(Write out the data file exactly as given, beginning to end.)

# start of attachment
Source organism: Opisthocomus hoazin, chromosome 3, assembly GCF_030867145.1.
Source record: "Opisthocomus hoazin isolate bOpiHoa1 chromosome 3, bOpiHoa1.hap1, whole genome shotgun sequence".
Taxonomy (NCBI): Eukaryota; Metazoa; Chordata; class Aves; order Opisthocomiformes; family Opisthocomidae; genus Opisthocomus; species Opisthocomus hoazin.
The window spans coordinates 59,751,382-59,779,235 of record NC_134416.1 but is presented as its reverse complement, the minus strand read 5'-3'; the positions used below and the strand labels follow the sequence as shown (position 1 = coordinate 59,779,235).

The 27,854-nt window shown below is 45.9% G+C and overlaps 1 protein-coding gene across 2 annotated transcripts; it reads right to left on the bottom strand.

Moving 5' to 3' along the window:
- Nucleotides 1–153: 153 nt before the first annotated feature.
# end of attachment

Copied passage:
Source organism: Opisthocomus hoazin, chromosome 3, assembly GCF_030867145.1.
Source record: "Opisthocomus hoazin isolate bOpiHoa1 chromosome 3, bOpiHoa1.hap1, whole genome shotgun sequence".
Taxonomy (NCBI): Eukaryota; Metazoa; Chordata; class Aves; order Opisthocomiformes; family Opisthocomidae; genus Opisthocomus; species Opisthocomus hoazin.
The window spans coordinates 59,751,382-59,779,235 of record NC_134416.1 but is presented as its reverse complement, the minus strand read 5'-3'; the positions used below and the strand labels follow the sequence as shown (position 1 = coordinate 59,779,235).

The 27,854-nt window shown below is 45.9% G+C and overlaps 1 protein-coding gene across 2 annotated transcripts; it reads right to left on the bottom strand.

Moving 5' to 3' along the window:
- Nucleotides 1–153: 153 nt before the first annotated feature.